Tom, a foundling, is discovered one evening by the benevolent Squire Allworthy and his sister Bridget and brought up as a son in their household; when his sexual escapades and general misbehavior lead them to banish him, he sets out in search of both his fortune and his true identity. Amorous, high-spirited, and filled with what Fielding called “the glorious lust of doing good,” but with a tendency toward dissolution, Tom Jones is one of the first characters in English fiction whose human virtues and vices are realistically depicted. This edition is set from the text of the Wesleyan Edition of the Works of Henry Fielding.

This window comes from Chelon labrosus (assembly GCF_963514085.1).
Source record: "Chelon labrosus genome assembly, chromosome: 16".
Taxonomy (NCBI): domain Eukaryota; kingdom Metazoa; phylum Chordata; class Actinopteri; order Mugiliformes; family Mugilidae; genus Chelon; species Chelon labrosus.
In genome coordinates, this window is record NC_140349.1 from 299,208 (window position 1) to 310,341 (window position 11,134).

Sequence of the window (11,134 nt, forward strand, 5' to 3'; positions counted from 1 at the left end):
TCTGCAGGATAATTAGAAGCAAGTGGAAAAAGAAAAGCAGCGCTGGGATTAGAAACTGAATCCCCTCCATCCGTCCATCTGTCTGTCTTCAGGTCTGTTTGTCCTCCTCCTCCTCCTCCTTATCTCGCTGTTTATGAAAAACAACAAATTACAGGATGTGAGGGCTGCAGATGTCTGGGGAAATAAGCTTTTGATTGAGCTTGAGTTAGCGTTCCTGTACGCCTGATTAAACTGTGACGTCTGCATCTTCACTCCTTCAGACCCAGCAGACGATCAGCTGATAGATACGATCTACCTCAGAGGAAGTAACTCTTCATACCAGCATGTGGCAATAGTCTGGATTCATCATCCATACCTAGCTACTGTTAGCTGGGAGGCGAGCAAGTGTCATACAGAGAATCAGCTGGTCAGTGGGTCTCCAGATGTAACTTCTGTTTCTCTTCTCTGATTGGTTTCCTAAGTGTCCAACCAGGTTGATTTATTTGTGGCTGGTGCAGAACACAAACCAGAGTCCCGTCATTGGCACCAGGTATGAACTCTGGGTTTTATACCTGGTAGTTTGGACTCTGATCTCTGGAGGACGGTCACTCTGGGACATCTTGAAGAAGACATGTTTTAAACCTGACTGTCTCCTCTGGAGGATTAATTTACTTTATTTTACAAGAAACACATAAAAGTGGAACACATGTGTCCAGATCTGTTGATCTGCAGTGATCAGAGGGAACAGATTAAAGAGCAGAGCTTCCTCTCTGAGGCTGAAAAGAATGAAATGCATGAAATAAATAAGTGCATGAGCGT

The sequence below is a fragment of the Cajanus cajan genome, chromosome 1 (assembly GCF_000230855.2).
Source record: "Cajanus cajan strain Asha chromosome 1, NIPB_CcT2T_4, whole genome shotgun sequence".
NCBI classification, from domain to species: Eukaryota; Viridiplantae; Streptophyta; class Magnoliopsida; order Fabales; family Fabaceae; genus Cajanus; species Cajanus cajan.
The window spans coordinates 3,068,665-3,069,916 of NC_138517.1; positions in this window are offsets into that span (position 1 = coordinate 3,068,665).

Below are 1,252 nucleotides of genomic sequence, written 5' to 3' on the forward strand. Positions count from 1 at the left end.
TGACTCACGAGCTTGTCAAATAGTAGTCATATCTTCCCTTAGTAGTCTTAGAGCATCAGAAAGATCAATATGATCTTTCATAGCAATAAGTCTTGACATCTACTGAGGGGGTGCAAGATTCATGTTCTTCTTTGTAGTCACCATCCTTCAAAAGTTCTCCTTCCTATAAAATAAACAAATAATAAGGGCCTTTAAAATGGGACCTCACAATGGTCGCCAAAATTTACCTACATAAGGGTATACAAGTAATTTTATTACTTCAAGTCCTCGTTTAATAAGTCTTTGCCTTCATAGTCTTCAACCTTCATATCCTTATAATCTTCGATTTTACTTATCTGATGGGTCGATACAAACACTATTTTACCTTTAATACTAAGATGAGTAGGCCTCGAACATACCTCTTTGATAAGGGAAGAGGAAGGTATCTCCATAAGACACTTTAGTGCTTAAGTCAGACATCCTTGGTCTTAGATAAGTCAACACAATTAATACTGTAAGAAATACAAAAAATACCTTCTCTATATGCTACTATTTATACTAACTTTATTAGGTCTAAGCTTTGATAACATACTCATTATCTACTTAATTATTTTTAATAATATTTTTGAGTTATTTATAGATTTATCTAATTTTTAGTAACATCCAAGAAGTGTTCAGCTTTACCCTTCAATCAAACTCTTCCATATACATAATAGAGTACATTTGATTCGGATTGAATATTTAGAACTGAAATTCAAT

Fredson Bowers was a professor of literature at the University of Virginia for more than forty years and a preeminent textual critic.
Martin C. Battestin is the William R. Kenan, Jr., Professor of English at the University of Virginia and a leading scholar on Henry Fielding. He lives in Charlottesville, Virginia.
“Two hundred years have not dimmed Fielding’s realism. His humor is closer to our own than that of any writer before the present century.”—Kingsley Amis
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